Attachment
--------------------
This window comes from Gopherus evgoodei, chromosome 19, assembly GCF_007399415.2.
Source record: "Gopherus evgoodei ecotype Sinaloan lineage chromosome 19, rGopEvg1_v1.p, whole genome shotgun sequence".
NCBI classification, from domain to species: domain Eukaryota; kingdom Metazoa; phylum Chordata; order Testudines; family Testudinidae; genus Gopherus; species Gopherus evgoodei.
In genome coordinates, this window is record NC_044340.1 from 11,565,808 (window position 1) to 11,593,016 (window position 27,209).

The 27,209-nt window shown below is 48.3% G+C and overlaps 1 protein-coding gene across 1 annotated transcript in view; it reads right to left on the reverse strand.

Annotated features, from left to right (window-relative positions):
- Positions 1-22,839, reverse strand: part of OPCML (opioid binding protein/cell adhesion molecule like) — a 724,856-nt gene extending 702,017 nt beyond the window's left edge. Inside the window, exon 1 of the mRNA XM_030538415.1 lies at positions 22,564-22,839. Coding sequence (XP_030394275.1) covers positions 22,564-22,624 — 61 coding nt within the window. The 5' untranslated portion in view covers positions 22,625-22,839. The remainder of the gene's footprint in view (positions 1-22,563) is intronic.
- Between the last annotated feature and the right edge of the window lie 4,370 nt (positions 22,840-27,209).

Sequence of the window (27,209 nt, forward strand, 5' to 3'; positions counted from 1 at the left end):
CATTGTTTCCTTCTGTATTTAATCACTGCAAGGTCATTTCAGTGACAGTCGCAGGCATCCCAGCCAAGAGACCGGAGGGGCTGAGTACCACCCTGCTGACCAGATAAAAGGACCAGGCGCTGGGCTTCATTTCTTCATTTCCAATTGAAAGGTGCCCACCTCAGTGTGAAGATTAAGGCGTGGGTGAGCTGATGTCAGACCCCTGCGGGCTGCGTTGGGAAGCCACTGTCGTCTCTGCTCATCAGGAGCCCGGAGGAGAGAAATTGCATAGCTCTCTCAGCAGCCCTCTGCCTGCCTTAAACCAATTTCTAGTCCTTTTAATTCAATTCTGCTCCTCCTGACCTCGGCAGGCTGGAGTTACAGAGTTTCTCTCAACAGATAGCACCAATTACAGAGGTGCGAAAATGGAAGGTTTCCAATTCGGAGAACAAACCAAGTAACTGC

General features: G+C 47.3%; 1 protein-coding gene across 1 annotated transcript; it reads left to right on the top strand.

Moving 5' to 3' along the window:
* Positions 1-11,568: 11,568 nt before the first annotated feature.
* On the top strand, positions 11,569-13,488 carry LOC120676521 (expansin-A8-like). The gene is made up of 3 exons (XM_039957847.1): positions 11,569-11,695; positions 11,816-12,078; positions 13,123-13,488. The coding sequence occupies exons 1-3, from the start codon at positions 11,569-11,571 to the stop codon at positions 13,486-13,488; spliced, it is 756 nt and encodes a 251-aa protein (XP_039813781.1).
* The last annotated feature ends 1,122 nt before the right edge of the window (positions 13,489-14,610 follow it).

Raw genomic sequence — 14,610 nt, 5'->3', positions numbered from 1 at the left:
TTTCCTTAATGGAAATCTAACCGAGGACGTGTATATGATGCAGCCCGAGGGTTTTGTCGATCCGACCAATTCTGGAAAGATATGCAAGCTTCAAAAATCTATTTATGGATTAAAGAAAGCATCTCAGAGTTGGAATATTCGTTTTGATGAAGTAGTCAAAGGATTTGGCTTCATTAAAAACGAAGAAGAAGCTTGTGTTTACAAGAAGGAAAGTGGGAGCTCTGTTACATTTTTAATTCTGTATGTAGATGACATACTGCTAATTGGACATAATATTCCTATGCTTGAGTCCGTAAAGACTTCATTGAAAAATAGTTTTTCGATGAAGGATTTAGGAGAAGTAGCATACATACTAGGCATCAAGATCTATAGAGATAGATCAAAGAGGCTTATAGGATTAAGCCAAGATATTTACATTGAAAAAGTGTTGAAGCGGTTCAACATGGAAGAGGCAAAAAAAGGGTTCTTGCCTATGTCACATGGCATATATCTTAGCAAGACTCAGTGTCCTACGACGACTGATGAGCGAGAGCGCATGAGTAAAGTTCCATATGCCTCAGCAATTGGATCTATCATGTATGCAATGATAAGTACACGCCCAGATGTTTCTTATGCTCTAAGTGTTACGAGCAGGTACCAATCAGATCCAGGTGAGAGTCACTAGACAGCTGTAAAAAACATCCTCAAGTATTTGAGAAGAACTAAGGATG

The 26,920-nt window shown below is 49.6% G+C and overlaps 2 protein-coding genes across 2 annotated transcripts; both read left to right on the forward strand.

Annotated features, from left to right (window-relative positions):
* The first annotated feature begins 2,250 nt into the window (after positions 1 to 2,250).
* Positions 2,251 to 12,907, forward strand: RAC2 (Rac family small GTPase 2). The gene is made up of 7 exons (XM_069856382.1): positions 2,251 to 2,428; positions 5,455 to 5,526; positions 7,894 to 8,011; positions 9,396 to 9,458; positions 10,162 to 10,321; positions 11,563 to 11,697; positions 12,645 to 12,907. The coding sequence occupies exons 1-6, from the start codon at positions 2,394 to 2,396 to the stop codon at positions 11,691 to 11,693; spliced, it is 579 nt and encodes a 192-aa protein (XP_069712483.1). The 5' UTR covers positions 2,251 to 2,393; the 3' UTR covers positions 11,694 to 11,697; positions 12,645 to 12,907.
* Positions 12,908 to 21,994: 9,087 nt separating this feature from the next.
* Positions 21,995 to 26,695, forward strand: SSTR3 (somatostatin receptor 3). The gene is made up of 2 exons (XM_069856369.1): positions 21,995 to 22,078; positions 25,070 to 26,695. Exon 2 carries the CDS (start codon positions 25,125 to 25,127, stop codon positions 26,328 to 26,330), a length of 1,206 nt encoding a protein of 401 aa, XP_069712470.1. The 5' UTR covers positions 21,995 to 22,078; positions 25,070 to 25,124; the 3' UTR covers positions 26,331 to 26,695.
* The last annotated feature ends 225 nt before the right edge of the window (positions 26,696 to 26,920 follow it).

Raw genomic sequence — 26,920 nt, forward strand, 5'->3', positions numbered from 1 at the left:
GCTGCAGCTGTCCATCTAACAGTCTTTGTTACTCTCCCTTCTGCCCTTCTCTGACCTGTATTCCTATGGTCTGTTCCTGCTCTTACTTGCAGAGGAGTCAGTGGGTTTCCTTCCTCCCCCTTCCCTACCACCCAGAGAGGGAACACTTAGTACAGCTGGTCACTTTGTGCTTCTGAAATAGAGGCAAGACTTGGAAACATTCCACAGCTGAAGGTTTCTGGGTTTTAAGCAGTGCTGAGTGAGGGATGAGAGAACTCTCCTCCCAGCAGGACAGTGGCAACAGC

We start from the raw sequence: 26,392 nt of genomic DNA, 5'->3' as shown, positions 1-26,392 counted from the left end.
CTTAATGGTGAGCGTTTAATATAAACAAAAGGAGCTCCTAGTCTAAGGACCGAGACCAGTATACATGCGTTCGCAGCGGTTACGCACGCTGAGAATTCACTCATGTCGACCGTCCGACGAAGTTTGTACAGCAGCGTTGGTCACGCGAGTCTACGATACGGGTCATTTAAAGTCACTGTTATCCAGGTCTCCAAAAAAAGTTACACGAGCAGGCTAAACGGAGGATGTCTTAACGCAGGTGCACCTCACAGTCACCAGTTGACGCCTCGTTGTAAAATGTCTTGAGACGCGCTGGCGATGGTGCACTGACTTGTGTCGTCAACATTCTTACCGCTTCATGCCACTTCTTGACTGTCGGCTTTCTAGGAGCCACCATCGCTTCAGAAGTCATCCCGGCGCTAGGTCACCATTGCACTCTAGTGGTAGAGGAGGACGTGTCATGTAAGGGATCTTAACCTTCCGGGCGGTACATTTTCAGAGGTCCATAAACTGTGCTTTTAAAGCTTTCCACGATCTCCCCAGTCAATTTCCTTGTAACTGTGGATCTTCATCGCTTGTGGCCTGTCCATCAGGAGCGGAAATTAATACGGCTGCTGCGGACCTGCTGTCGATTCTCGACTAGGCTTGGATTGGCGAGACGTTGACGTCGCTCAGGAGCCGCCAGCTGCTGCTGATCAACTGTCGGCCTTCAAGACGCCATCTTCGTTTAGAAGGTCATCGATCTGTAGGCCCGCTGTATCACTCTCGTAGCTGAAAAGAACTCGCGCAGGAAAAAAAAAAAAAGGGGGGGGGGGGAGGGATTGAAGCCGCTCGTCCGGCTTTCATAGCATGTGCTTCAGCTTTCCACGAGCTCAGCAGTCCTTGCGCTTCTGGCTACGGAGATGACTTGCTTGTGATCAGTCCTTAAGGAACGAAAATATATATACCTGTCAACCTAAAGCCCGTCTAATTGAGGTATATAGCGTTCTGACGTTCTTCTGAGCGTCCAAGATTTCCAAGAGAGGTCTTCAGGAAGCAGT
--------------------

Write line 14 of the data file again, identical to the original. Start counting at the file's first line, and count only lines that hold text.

* On the top strand, positions 11,569-13,488 carry LOC120676521 (expansin-A8-like). The gene is made up of 3 exons (XM_039957847.1): positions 11,569-11,695; positions 11,816-12,078; positions 13,123-13,488. The coding sequence occupies exons 1-3, from the start codon at positions 11,569-11,571 to the stop codon at positions 13,486-13,488; spliced, it is 756 nt and encodes a 251-aa protein (XP_039813781.1).